He doesn’t appear to have paid any price – political or otherwise – for the Gillman debacle.
Weatherill has insisted this week on calling the ICAC report – the “ombudsman’s report” – because in a formal, complicated way, the Commissioner was exercising those powers in his investigation of the Gillman debacle.
Technically, it was an inquiry into “maladministration”, not “corruption”.
Of course, it also sounds a lot better for the Premier to say that he was the subject of an ombudsman’s inquiry, rather than a grilling from the Independent Commissioner Against Corruption.
It was a tellingly sensitive addition to the Government’s furious spin on Gillman this week.
Why Kouts swore?
If the following public service-speak was anything like the advice provided to Tom Koutsantonis by Renewal SA, then perhaps I can understand his “conversational swearing” during the Gillman debacle.
This piece of communication was sent to staff in the Department of State Development this week by Gillian Standen-Thomas, the agency’s “Head of People and Culture”:
Over the past 8 weeks People and Culture have redesigned their service delivery model from a consulting to a business partnership model and using a centralised Centre of Excellence team of Subject Matter Experts (SME’s).
The HR Business Partners (HRBP) will be the first point of contact for each of our Divisions, Directorates and business units for general HR advice, solutions, counsel, workplace and industrial relations inputs and conversations.
The WHS Business Partners (WHSBP), similar to the HRBPs, will be the first point of contact for work health and safety, return to work and injury management advice, solutions, counsel, inputs and conversations.
The Centre of Excellence team includes SME’s in organisational development, learning and development, workforce planning, staffing and executive contracts. This team designs and develops fit-for-purpose, contemporary, department-wide programs which are often implemented by the HRBPs for their businesses.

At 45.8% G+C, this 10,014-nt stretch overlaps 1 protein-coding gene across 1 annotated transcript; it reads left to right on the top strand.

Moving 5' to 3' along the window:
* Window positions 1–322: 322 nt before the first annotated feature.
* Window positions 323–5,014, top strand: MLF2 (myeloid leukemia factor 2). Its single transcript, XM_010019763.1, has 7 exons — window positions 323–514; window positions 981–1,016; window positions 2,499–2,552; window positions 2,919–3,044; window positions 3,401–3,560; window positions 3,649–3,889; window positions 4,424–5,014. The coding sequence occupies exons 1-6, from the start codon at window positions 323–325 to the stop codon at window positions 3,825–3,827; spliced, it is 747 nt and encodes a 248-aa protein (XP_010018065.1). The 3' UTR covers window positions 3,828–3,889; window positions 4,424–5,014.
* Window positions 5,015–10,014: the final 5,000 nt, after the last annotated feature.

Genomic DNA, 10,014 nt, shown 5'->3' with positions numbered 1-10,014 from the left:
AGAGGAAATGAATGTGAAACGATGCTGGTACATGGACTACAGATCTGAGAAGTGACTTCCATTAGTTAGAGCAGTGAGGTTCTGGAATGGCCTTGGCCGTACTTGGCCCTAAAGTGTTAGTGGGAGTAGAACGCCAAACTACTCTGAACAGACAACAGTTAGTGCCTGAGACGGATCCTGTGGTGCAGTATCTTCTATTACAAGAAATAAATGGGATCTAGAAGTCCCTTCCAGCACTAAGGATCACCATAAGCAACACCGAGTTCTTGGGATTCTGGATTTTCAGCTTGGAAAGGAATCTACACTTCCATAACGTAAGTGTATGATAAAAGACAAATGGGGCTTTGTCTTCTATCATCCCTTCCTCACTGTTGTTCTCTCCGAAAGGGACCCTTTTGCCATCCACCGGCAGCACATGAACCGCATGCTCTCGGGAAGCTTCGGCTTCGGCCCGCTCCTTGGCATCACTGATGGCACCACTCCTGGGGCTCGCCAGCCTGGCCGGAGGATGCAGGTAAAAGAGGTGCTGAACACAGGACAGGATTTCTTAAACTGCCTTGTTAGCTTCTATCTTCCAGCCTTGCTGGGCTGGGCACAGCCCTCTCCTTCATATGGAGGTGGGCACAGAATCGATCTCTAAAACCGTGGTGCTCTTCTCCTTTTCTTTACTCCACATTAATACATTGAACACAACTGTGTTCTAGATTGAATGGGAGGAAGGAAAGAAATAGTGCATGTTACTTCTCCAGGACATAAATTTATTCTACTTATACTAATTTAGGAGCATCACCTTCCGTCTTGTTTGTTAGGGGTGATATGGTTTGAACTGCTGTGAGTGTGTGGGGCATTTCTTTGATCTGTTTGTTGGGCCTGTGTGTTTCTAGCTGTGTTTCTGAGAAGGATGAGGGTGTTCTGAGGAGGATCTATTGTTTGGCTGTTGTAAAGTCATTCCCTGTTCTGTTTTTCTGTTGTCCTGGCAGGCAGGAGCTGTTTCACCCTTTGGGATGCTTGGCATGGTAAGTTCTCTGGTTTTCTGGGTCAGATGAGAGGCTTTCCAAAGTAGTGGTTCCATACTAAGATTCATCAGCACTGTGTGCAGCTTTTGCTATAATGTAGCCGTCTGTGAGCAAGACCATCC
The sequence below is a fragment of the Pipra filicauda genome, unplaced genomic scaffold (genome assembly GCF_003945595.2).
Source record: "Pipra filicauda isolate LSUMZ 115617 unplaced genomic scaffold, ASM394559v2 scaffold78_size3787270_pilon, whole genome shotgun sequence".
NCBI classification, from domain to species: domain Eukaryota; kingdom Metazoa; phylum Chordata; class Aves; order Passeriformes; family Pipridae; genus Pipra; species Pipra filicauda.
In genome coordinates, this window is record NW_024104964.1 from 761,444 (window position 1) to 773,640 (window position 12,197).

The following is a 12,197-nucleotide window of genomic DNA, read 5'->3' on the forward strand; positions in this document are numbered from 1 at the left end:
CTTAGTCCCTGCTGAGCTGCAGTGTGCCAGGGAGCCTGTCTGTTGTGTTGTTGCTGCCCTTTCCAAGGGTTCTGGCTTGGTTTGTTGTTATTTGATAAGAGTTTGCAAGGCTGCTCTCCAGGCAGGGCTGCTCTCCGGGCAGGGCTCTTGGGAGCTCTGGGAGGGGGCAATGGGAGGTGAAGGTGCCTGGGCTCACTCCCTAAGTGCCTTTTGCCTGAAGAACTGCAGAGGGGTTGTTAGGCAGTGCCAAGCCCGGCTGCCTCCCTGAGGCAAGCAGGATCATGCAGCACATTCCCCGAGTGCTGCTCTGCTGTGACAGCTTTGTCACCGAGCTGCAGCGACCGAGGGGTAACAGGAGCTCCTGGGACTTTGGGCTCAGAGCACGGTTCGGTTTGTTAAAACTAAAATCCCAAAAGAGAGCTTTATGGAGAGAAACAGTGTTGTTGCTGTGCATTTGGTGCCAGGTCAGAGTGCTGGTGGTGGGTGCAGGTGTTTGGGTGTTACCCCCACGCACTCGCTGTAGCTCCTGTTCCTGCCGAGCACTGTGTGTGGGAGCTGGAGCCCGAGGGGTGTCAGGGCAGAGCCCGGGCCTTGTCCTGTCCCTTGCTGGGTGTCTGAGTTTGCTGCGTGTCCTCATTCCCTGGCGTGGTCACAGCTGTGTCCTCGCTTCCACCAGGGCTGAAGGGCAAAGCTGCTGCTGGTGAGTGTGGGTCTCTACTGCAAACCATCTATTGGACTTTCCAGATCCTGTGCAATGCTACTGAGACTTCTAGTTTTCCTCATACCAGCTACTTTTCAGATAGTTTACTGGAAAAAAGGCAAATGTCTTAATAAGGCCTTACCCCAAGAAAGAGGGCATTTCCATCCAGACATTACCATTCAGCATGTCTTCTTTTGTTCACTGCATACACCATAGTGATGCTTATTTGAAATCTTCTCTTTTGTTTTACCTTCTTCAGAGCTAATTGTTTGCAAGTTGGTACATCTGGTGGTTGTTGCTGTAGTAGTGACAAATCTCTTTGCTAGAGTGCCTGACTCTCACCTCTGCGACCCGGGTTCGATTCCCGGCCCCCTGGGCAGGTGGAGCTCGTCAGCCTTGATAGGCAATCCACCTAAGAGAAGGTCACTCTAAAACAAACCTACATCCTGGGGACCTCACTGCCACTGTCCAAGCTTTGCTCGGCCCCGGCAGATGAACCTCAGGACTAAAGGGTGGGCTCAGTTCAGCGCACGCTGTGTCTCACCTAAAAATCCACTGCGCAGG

Once you work out whether you need to be dealing with a “HRBP” or a “WHSBP” or even the “Centre for Excellence team of Subject Matter Experts”, you’ll probably need the full gamut of advice, solutions, counsel and inputs – not to mention conversations.
Where it all began
It’s worth reminding ourselves where the Gillman debacle began, in media terms.
The first story, in The Advertiser back in December 2013, was a “drop” – in other words, a story gifted to a particular news outlet at the expense of all others.
Below is the guts of the story, which was published under the heading: “6000-job plan for former multi-function polis site at Gillman”.
The story didn’t mention how much ACP would pay for the site.
This space is normally reserved for the media, but the State Government deserves the gong this week for its own media performance on Gillman: its lack of transparency from day one, its obfuscation of key facts, and its willingness to shoot the messenger rather than face up to the now well-documented deficiencies in the process.
Top of the class
Media Week loves a young journalist getting their hands on a scoop.
This week, reporter Georgia Mantle, from the University of Sydney’s student newspaper Honi Soit, scooped the nation’s voracious football media with the first post-retirement interview with Sydney Swans champion Adam Goodes.
It’s a candid and extensive piece. Read it here.